How Sustainable Is Home Ownership in England in the Present Economic Recession

Subject: Economics
Pages: 8
Words: 2518
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Study level: Undergraduate

Home ownership in UK

According to Ford, Burrows and Nettleton (2001, p.10), home ownership in the UK has undergone a significant change over the past few decades. After the end of World War II, most UK citizens were renters. During this period, home ownership was less than 40% of all households (Ford, Burrows & Nettleton, 2001, p. 10). For example, in 1953 home ownership stood at 32%. In the 1970s and 1980s, there was an increased preference for home ownership. This arose from increased realization of the benefits associated with home ownership. Some of the benefits associated with home ownership include increased security since one will not be asked to vacate and living in a rent free home after retirement. In addition, there is a high probability of ones wealth increasing as a result of rise in house prices.

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By 1979, 59% of UK households owned homes. This trend continued into the 1980s. Ford, Burrows and Nettleton (2001, p.10) assert that the growth resulted from policy initiatives by the government such as the 1980 Housing Act. One of the components of the Act included the Right to Buy (RTB) scheme which entailed disposal of local authority houses. The council houses were disposed off to the tenants at a discounted rate hence making it possible for most households to afford a home. Another factor which contributed to the growth of home ownership during 1980s is the liberalization of financial markets. The resultant effect was an increment in the rate of competition between home financing institutions such as building societies and banks. This led to growth in mortgage lending. The RTB scheme made it possible for older generations to purchase homes while liberalization of financial markets increased the borrowing capacity amongst the young people. According to Lund (2006, p.54), RTB was successful in enabling individuals to own homes.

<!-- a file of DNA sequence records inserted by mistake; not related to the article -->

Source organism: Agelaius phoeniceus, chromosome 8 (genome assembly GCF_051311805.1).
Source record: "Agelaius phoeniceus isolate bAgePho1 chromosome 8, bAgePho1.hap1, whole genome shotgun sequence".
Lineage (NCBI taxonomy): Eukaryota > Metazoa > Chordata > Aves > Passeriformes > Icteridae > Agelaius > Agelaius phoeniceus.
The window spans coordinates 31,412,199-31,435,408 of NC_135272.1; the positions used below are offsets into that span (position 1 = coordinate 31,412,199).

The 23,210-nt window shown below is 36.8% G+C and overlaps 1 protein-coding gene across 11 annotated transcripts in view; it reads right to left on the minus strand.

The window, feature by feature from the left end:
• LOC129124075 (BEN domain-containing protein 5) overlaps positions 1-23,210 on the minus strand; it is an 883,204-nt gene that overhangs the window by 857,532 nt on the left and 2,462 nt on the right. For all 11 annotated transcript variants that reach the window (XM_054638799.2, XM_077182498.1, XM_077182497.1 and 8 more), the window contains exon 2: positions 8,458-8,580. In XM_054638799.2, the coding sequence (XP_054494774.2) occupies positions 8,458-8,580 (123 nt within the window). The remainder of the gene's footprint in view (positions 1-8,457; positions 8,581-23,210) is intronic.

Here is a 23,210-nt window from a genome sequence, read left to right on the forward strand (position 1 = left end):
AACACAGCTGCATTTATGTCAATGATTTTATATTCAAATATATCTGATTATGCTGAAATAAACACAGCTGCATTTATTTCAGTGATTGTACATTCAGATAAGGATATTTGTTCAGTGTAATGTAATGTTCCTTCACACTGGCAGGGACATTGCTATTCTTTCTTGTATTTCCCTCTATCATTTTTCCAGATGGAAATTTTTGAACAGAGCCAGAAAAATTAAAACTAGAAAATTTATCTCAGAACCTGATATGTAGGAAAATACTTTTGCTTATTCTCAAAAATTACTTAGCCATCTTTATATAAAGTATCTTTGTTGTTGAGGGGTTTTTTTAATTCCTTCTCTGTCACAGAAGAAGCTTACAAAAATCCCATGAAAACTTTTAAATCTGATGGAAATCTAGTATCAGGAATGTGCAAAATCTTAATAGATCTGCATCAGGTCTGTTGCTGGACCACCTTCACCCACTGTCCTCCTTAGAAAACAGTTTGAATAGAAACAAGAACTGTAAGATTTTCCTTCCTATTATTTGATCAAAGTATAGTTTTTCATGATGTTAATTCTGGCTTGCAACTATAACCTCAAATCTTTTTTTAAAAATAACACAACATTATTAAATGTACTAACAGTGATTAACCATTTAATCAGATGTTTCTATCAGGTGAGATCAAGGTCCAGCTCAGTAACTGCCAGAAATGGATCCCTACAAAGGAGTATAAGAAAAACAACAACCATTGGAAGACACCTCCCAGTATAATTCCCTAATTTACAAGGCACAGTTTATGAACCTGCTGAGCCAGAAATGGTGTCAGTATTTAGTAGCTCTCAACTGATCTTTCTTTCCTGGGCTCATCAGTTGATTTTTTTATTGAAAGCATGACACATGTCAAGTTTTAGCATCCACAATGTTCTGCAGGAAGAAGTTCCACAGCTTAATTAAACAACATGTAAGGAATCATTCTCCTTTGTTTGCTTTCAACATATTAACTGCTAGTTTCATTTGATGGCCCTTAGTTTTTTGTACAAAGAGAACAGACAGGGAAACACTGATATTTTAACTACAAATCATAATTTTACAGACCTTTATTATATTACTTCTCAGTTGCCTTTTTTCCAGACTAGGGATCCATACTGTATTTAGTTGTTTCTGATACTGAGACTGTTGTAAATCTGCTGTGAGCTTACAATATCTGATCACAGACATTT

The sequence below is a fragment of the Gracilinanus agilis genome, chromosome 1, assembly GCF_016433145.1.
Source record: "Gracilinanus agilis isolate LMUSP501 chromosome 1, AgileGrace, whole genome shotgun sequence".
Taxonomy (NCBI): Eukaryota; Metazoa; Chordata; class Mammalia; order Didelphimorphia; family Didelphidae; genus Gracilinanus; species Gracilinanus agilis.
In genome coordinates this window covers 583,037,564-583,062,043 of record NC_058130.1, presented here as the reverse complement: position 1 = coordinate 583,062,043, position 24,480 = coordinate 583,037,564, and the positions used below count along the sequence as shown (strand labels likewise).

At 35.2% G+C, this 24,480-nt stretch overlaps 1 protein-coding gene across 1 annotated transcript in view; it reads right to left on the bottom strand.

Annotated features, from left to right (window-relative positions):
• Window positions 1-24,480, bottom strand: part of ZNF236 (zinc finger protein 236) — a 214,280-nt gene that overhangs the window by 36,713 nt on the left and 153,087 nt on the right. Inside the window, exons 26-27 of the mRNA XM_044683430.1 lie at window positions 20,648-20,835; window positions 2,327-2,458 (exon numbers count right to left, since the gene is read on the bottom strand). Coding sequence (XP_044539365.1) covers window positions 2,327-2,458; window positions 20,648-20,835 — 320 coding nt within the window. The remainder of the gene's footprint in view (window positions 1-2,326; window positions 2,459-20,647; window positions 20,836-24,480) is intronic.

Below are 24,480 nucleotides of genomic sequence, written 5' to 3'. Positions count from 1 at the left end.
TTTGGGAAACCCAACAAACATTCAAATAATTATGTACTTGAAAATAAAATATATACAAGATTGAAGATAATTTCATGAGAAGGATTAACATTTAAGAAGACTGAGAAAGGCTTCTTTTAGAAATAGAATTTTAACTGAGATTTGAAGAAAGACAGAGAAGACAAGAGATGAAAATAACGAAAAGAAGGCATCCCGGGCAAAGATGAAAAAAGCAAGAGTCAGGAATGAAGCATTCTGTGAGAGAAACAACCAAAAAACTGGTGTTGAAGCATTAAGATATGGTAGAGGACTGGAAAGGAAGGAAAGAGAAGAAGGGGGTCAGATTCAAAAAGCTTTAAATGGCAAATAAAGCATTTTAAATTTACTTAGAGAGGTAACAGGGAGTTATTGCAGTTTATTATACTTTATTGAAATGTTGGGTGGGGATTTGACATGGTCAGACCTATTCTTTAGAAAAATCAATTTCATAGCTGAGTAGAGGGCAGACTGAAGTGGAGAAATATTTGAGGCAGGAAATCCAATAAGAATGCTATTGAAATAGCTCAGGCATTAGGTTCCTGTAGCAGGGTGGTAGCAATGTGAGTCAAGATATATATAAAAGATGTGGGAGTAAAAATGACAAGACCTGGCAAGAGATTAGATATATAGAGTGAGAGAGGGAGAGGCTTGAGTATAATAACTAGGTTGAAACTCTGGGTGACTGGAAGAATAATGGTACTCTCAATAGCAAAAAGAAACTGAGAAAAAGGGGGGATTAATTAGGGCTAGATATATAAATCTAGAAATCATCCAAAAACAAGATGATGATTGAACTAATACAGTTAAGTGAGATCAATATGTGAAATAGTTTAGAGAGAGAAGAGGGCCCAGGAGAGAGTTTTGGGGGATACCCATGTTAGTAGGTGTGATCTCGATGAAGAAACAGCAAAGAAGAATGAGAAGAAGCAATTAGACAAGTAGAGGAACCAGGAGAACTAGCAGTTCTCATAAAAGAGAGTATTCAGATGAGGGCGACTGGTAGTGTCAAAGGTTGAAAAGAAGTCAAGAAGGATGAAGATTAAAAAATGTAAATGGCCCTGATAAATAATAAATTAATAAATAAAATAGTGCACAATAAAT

Over the past two decades, UK has experienced a rapid economic growth leading into an increment in the level of disposable income amongst the households (Riley, n.d, p.15). The resultant effect is that a large number of households can afford to purchase homes as first-time-buyers. According to Ford, Burrows and Nettleton (2001, p.10), change in home ownership over the past 2 decades has resulted from socio-economic growth in the UK. In 2001, 16 million households who account for 68% of UK households owned homes. Of these, 11 million household financed the purchase of their homes using mortgages. However, from 2002, the rate of growth in home ownership in the UK has stagnated around 70%.

According to Stephens, Ford, Spencer, Wallace, Wilcox and Williams (2008, p. 3), a difference exists with regard to support for home-ownership across generations. For example, only 44% of UK citizens aged between 18 to 25 years recommend home-ownership. On the other hand, 75% of individuals aged 50-64 years recommend home ownership. Findings of a study conducted by Housing Finance (2000, p.3) revealed that home ownership increased with age and family type. In most cases, home ownership amongst couples is relatively high compared to single person households. In addition, the rate of home ownership amongst older and educated citizens is relatively high. As a result, there has been a significant decline in the number of people entering the housing market. For example, first time buyers who use mortgage to purchase homes averaged 45% in 1980s. However, the rate declined to 29% in 2003 (Taylor, 2008, p.6). One of the reasons for the increment in the support for home ownership during 1980s compared to 1990s and 2000s amongst the young is that their population was relatively high (Leather & Mackintosh, 1992, p. 2).

According to National Housing and Planning Advice Unit [hereafter referred to as NHPAU] (2009, p.14), most of the people in belonged to the ‘baby boom’ generation during 1980s. A large number of people were in their 20s and 30s which increased demand for home ownership. The demand for homes was facilitated by subsidies created by contributions through the local housing authority (Balchin & Rhoden, p. 88).Since then; this population has undergone a significant decline. Despite the decline in support for home-ownership during the1990s and 2000s, aspiration for home-ownership is relatively high. From 2000, there has been an increased recovery in the support for home-ownership.